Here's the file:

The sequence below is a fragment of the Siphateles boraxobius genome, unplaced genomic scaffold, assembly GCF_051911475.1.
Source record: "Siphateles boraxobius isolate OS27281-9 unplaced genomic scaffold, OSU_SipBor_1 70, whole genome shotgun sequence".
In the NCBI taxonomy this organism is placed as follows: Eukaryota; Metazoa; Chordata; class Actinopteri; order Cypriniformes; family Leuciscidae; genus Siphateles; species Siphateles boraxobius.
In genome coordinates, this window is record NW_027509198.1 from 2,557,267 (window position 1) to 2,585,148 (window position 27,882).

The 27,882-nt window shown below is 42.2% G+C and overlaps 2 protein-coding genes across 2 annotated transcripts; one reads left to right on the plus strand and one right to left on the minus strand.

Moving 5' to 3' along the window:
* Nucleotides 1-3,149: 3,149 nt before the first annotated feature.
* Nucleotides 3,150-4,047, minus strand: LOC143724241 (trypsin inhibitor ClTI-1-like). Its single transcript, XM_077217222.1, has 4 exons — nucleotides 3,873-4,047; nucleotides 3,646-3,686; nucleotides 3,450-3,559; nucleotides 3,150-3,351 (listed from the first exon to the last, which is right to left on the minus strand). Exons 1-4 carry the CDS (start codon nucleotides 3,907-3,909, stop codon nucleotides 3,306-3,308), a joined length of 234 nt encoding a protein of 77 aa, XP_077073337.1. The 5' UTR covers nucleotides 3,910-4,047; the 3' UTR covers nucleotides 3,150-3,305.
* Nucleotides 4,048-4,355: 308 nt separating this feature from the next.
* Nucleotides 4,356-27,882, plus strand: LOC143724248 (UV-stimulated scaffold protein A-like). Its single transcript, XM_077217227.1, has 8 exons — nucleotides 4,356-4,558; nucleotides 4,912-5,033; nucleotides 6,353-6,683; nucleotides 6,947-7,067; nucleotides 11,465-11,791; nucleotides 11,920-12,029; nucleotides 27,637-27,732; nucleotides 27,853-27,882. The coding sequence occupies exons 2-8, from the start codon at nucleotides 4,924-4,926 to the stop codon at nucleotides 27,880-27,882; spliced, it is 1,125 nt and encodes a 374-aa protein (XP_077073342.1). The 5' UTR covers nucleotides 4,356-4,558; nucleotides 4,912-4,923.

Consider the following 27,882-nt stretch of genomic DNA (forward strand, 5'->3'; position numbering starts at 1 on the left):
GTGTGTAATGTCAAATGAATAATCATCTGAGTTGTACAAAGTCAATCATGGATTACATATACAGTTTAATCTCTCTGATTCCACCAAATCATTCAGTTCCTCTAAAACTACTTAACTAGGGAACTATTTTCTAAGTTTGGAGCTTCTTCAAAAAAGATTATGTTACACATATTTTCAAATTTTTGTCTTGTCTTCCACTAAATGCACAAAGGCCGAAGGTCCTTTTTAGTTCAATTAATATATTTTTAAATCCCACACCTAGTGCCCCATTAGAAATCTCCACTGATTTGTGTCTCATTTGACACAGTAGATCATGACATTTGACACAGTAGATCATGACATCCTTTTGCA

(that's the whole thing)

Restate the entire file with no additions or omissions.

The sequence below is a fragment of the Siphateles boraxobius genome, unplaced genomic scaffold, assembly GCF_051911475.1.
Source record: "Siphateles boraxobius isolate OS27281-9 unplaced genomic scaffold, OSU_SipBor_1 70, whole genome shotgun sequence".
In the NCBI taxonomy this organism is placed as follows: Eukaryota; Metazoa; Chordata; class Actinopteri; order Cypriniformes; family Leuciscidae; genus Siphateles; species Siphateles boraxobius.
In genome coordinates, this window is record NW_027509198.1 from 2,557,267 (window position 1) to 2,585,148 (window position 27,882).

The 27,882-nt window shown below is 42.2% G+C and overlaps 2 protein-coding genes across 2 annotated transcripts; one reads left to right on the plus strand and one right to left on the minus strand.

Moving 5' to 3' along the window:
* Nucleotides 1-3,149: 3,149 nt before the first annotated feature.
* Nucleotides 3,150-4,047, minus strand: LOC143724241 (trypsin inhibitor ClTI-1-like). Its single transcript, XM_077217222.1, has 4 exons — nucleotides 3,873-4,047; nucleotides 3,646-3,686; nucleotides 3,450-3,559; nucleotides 3,150-3,351 (listed from the first exon to the last, which is right to left on the minus strand). Exons 1-4 carry the CDS (start codon nucleotides 3,907-3,909, stop codon nucleotides 3,306-3,308), a joined length of 234 nt encoding a protein of 77 aa, XP_077073337.1. The 5' UTR covers nucleotides 3,910-4,047; the 3' UTR covers nucleotides 3,150-3,305.
* Nucleotides 4,048-4,355: 308 nt separating this feature from the next.
* Nucleotides 4,356-27,882, plus strand: LOC143724248 (UV-stimulated scaffold protein A-like). Its single transcript, XM_077217227.1, has 8 exons — nucleotides 4,356-4,558; nucleotides 4,912-5,033; nucleotides 6,353-6,683; nucleotides 6,947-7,067; nucleotides 11,465-11,791; nucleotides 11,920-12,029; nucleotides 27,637-27,732; nucleotides 27,853-27,882. The coding sequence occupies exons 2-8, from the start codon at nucleotides 4,924-4,926 to the stop codon at nucleotides 27,880-27,882; spliced, it is 1,125 nt and encodes a 374-aa protein (XP_077073342.1). The 5' UTR covers nucleotides 4,356-4,558; nucleotides 4,912-4,923.

Consider the following 27,882-nt stretch of genomic DNA (forward strand, 5'->3'; position numbering starts at 1 on the left):
GTGTGTAATGTCAAATGAATAATCATCTGAGTTGTACAAAGTCAATCATGGATTACATATACAGTTTAATCTCTCTGATTCCACCAAATCATTCAGTTCCTCTAAAACTACTTAACTAGGGAACTATTTTCTAAGTTTGGAGCTTCTTCAAAAAAGATTATGTTACACATATTTTCAAATTTTTGTCTTGTCTTCCACTAAATGCACAAAGGCCGAAGGTCCTTTTTAGTTCAATTAATATATTTTTAAATCCCACACCTAGTGCCCCATTAGAAATCTCCACTGATTTGTGTCTCATTTGACACAGTAGATCATGACATTTGACACAGTAGATCATGACATCCTTTTGCA